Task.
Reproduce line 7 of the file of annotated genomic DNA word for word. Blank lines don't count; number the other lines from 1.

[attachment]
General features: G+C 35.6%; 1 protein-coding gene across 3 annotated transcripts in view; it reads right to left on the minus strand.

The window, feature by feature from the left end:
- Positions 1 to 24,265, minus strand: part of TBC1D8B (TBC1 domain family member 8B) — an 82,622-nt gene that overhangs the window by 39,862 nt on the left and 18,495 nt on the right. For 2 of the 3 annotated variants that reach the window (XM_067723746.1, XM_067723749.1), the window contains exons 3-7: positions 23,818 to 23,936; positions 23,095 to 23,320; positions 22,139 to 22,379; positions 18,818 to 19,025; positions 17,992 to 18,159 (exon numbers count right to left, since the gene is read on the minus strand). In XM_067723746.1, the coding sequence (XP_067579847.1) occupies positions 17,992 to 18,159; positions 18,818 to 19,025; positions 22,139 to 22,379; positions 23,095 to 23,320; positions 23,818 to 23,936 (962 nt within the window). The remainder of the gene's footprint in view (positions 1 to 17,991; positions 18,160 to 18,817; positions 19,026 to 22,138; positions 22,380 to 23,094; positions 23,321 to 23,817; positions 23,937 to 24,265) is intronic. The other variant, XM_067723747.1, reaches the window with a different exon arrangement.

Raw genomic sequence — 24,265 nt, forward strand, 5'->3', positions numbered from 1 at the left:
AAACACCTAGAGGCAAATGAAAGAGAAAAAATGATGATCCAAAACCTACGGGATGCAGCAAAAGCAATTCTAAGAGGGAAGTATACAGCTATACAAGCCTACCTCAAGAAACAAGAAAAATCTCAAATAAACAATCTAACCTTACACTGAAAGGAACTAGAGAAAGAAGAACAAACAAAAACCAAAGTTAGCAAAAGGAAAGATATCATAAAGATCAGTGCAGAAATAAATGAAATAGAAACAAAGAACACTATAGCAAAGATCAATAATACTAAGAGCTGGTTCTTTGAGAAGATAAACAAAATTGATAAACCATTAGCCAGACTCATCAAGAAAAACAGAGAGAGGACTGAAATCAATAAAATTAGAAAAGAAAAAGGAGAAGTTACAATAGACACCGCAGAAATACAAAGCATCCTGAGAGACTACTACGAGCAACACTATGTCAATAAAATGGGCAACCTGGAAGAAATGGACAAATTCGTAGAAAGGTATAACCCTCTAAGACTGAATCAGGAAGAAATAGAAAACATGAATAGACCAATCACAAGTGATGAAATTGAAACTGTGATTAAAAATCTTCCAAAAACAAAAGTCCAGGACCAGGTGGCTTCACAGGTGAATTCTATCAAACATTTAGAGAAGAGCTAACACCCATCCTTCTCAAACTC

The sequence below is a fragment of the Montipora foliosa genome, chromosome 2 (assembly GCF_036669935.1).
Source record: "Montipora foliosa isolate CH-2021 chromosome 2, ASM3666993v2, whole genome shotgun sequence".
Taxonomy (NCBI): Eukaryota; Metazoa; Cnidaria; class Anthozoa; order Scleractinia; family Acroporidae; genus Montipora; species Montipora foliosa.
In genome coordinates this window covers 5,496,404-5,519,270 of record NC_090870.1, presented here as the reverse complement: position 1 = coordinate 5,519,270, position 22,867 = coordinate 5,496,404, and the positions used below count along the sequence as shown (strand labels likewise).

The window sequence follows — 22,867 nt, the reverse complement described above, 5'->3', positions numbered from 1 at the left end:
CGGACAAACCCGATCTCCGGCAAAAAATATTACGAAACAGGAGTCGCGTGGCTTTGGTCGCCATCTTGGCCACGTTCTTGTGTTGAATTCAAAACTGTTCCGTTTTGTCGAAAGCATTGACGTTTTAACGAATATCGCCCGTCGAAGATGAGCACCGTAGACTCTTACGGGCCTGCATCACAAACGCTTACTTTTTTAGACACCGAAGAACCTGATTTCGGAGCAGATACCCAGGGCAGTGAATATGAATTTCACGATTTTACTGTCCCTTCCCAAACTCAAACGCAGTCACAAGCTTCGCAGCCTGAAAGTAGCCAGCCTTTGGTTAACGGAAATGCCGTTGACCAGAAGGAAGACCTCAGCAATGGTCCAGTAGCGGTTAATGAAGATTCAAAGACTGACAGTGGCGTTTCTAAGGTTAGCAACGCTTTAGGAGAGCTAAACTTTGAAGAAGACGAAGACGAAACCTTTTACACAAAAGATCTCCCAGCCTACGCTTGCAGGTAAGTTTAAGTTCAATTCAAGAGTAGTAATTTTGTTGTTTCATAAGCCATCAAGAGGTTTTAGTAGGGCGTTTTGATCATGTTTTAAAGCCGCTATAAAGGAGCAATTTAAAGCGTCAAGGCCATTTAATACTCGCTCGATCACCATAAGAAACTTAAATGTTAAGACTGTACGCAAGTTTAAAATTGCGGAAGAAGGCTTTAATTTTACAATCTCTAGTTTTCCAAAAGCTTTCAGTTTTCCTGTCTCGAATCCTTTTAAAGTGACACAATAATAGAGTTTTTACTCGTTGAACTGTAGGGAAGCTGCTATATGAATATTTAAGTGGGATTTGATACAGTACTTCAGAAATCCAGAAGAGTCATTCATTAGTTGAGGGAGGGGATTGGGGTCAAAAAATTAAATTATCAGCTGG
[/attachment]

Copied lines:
Source record: "Montipora foliosa isolate CH-2021 chromosome 2, ASM3666993v2, whole genome shotgun sequence".